Eventually, they did find a Plant City location. And let me tell you, folks, it is something to behold! Far from the closets and conference rooms where Wish’s employees were making magic happen just years before, they are now inhabiting a magic space all their own. The office has been transformed into what Nick Wishnatzki, Public Relations Manager and Gary’s son, so lovingly describes as a pixie forest, playing off of the company’s signature pixie character, Misty, that adorns its packaging.


“The foundation of the project was the brand, and we wanted the building to reflect the brand,” says Nick. “The pixie forest was the dream child, and it just grew from there. It is a fun, exciting place. And we also want it to be a recruitment and retention tool for employees.”

Once I hear Nick evoke the imagery of a pixie forest to delineate the elements of Wish’s headquarters, everything around them takes on an enchanted air. I can’t help but see the dedication to the brand in every aspect of the building, down to the smallest details like the reclaimed wood conference table where everyone is seated. For every tree that was cut down during the build, a new one was planted, and the remnants were put to good use as tables throughout the office, the stairs, and the massive slide that greets guests as they enter the front doors. You read correctly: I said a slide.

It is at this point in my interview with Gary; Nick; Elizabeth Peterson, Gary’s daughter; and James Peterson, Vice President of Sales and Marketing and Gary’s son-in-law, where we all get a little giddy—like five kids recounting a spellbinding fairytale.

“From the get-go, you always said this building is going to have a slide. That was non-negotiable. You were going to make that work,” Elizabeth says to her dad.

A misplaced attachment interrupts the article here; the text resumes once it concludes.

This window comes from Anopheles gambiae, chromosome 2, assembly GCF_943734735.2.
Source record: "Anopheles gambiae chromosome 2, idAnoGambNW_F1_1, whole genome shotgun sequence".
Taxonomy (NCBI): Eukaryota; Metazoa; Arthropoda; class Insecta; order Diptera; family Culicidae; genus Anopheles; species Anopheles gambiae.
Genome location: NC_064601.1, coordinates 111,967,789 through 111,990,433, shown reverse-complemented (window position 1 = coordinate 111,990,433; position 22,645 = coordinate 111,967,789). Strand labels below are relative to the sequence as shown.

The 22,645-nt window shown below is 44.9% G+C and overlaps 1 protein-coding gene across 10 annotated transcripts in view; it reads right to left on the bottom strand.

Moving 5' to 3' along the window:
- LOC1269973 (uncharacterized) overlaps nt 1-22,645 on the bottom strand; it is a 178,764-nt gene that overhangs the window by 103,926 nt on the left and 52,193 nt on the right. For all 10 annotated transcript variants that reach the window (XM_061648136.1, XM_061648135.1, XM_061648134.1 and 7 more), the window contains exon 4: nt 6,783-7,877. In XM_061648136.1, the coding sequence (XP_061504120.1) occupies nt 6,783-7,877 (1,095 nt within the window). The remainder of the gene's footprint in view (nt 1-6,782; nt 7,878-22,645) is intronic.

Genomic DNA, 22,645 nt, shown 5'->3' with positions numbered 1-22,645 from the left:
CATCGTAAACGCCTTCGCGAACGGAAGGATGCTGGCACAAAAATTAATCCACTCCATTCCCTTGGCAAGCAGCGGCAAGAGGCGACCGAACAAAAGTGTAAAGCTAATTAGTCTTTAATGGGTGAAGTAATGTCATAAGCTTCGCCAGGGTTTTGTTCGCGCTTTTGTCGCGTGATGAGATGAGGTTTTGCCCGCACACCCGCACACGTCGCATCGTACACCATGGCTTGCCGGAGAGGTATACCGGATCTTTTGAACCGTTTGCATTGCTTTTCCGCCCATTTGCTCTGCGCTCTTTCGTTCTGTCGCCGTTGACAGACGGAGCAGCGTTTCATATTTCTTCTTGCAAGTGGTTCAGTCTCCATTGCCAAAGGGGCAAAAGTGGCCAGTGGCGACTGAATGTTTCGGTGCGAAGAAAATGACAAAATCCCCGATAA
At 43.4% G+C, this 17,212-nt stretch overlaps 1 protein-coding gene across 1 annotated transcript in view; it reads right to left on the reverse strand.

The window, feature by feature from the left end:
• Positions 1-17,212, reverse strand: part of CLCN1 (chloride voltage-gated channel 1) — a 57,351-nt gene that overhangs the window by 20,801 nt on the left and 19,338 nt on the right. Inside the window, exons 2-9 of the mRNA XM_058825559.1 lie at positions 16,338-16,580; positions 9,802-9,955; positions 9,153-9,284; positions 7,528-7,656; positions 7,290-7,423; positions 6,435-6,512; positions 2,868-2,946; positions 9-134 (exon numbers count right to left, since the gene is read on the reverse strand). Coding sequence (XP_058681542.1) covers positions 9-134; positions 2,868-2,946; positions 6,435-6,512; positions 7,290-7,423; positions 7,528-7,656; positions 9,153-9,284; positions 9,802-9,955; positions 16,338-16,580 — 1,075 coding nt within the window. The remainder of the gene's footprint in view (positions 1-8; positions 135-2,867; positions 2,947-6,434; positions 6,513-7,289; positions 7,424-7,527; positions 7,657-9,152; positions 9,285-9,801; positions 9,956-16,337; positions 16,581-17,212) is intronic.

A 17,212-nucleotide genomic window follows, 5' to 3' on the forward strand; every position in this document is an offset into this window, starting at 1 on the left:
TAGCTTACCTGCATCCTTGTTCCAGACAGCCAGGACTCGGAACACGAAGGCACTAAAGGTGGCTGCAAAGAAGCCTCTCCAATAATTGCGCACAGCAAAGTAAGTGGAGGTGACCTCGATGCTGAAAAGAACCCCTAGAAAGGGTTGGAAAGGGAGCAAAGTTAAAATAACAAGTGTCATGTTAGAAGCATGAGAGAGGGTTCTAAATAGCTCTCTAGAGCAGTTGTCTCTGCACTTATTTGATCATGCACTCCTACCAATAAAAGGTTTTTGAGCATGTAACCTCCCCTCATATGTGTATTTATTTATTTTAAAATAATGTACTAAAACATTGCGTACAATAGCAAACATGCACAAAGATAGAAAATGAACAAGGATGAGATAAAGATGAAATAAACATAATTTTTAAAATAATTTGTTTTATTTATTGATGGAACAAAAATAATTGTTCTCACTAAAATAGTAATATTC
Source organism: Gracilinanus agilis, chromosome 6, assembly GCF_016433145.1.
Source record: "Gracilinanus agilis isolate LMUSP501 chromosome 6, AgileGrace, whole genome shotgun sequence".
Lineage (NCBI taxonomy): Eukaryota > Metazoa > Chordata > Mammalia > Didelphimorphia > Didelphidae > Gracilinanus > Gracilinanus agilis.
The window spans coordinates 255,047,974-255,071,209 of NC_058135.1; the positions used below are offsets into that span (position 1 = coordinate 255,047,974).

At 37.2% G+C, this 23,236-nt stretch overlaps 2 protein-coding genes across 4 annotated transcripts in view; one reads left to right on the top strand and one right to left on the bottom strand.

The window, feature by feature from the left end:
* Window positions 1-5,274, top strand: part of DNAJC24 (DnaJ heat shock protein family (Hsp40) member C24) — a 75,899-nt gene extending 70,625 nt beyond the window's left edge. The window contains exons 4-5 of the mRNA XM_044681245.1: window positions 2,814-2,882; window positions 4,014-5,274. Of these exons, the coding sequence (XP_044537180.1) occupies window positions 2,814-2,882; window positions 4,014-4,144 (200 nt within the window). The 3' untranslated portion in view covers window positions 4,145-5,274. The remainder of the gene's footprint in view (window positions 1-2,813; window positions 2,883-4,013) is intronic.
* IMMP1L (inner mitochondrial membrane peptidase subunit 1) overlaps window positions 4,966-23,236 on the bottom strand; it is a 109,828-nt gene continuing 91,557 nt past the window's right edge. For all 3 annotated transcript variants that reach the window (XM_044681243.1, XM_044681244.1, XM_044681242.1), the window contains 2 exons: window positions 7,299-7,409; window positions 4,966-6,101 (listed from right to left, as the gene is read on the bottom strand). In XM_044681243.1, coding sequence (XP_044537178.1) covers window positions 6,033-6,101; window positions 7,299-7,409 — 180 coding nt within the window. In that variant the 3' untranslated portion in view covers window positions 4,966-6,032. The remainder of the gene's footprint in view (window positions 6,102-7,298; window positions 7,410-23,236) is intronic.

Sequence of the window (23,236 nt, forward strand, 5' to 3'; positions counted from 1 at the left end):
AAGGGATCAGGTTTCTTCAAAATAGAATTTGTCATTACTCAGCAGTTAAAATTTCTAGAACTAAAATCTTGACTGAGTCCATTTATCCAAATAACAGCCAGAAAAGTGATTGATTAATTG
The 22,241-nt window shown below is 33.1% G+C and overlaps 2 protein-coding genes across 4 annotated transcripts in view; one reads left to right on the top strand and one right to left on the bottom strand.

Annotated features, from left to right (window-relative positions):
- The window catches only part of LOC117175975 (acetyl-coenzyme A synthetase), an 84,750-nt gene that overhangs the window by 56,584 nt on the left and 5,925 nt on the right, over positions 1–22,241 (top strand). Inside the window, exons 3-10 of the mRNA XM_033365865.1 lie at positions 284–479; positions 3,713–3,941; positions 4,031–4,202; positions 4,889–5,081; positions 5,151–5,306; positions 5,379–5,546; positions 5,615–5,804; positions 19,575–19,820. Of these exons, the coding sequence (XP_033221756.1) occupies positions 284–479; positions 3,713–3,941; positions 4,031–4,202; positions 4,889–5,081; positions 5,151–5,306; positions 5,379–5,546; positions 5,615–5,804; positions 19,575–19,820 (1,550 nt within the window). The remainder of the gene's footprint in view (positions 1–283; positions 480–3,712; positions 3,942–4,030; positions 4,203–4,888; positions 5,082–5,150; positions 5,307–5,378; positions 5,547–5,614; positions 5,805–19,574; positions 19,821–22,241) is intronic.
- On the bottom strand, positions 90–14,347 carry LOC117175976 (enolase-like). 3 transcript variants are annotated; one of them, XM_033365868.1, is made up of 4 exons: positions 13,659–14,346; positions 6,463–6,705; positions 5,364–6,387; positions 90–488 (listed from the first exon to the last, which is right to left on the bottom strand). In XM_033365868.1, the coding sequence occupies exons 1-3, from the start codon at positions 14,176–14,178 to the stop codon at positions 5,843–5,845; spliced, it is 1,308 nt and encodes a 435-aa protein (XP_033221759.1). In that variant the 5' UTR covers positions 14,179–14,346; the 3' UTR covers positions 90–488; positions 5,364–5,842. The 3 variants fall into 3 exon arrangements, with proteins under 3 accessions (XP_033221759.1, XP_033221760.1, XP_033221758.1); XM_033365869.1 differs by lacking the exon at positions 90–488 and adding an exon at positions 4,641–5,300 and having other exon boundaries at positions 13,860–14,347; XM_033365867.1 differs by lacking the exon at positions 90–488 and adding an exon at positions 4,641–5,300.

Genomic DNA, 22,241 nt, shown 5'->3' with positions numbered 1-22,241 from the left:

“Then I said, ‘If we have a slide, we need a treehouse!’” Gary retorts.

It is at this moment that I see the Wishnatzki bond and the fatherly side of Gary shine through. I can’t help but think of my own dad, always wanting to give his kids—and for Gary, this includes his employees—the most special experience possible.

Gary and the Wish Farms team didn’t stop there though—they went above and beyond, creating a cross between a pixie forest and the innovative tech campuses of California’s Silicon Valley, but as Gary reminds me, none of the offices in Silicon Valley have a treehouse (sorry, Google, but Wish may have one-upped you).

"We’ve always talked about the cycles of business and how you have to reinvent yourself. Businesses constantly have to grow, especially a generational business."

Nick Wishnatzki, Public Relations Manager, Wish Farms

From the noise-reducing ceilings painted to look like clouds and a state-of-the-art fitness center to a walking track encircling a lake and a café with a full-time chef making lunches for employees in the works—this space has it all.

While it may all seem like a fun project to create a fresh office space, the completed headquarters serves a deeper purpose for those at the company.

“From where I sit, this space just solidifies what we’ve built over the last handful of years. I think when people see the office and the warehouse, it puts us on the map,” comments James. “We’re most known as being a Florida strawberry shipper, but we worked pretty tirelessly over the last handful of years to grow into all four berry commodities, year-round. And I hope that the building and the warehouse are the stamp showing that we’ve arrived.”

Extending the company’s reach into the retail market as well, the new headquarters, in addition to the recently built warehouse, will further enable Wish Farms to form deeper connections with its buyer partners.